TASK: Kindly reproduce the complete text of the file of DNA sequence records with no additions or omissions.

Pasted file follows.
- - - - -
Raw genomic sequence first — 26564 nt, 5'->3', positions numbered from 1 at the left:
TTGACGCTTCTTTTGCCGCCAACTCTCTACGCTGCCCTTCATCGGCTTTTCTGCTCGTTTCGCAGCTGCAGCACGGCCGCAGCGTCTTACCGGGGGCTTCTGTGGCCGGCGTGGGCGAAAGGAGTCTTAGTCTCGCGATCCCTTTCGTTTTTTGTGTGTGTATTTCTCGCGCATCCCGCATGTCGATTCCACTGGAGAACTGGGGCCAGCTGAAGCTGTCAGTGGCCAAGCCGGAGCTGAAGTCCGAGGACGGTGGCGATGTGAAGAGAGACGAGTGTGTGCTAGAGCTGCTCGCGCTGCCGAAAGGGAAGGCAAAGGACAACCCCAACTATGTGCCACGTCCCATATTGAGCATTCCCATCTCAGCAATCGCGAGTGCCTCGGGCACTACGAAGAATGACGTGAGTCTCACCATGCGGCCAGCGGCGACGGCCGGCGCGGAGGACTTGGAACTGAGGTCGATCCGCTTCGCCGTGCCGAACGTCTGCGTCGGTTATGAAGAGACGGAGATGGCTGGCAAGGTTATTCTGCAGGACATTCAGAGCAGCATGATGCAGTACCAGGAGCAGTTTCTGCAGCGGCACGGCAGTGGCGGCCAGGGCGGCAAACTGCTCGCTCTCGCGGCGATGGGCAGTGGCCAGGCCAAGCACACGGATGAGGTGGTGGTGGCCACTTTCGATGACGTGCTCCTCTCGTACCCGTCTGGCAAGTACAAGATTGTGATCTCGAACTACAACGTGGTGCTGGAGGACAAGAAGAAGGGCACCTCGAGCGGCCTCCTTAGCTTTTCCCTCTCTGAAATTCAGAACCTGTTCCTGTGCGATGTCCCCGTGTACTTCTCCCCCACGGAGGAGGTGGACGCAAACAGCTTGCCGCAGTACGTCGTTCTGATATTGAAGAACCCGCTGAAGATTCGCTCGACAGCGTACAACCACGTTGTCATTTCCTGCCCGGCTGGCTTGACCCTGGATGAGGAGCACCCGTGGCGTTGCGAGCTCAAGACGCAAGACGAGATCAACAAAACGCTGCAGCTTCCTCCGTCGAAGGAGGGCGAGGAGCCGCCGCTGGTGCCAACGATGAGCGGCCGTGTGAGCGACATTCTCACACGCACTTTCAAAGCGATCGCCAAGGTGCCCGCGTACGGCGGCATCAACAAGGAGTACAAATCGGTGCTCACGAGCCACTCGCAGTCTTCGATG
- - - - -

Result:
Raw genomic sequence first — 26564 nt, 5'->3', positions numbered from 1 at the left:
TTGACGCTTCTTTTGCCGCCAACTCTCTACGCTGCCCTTCATCGGCTTTTCTGCTCGTTTCGCAGCTGCAGCACGGCCGCAGCGTCTTACCGGGGGCTTCTGTGGCCGGCGTGGGCGAAAGGAGTCTTAGTCTCGCGATCCCTTTCGTTTTTTGTGTGTGTATTTCTCGCGCATCCCGCATGTCGATTCCACTGGAGAACTGGGGCCAGCTGAAGCTGTCAGTGGCCAAGCCGGAGCTGAAGTCCGAGGACGGTGGCGATGTGAAGAGAGACGAGTGTGTGCTAGAGCTGCTCGCGCTGCCGAAAGGGAAGGCAAAGGACAACCCCAACTATGTGCCACGTCCCATATTGAGCATTCCCATCTCAGCAATCGCGAGTGCCTCGGGCACTACGAAGAATGACGTGAGTCTCACCATGCGGCCAGCGGCGACGGCCGGCGCGGAGGACTTGGAACTGAGGTCGATCCGCTTCGCCGTGCCGAACGTCTGCGTCGGTTATGAAGAGACGGAGATGGCTGGCAAGGTTATTCTGCAGGACATTCAGAGCAGCATGATGCAGTACCAGGAGCAGTTTCTGCAGCGGCACGGCAGTGGCGGCCAGGGCGGCAAACTGCTCGCTCTCGCGGCGATGGGCAGTGGCCAGGCCAAGCACACGGATGAGGTGGTGGTGGCCACTTTCGATGACGTGCTCCTCTCGTACCCGTCTGGCAAGTACAAGATTGTGATCTCGAACTACAACGTGGTGCTGGAGGACAAGAAGAAGGGCACCTCGAGCGGCCTCCTTAGCTTTTCCCTCTCTGAAATTCAGAACCTGTTCCTGTGCGATGTCCCCGTGTACTTCTCCCCCACGGAGGAGGTGGACGCAAACAGCTTGCCGCAGTACGTCGTTCTGATATTGAAGAACCCGCTGAAGATTCGCTCGACAGCGTACAACCACGTTGTCATTTCCTGCCCGGCTGGCTTGACCCTGGATGAGGAGCACCCGTGGCGTTGCGAGCTCAAGACGCAAGACGAGATCAACAAAACGCTGCAGCTTCCTCCGTCGAAGGAGGGCGAGGAGCCGCCGCTGGTGCCAACGATGAGCGGCCGTGTGAGCGACATTCTCACACGCACTTTCAAAGCGATCGCCAAGGTGCCCGCGTACGGCGGCATCAACAAGGAGTACAAATCGGTGCTCACGAGCCACTCGCAGTCTTCGATG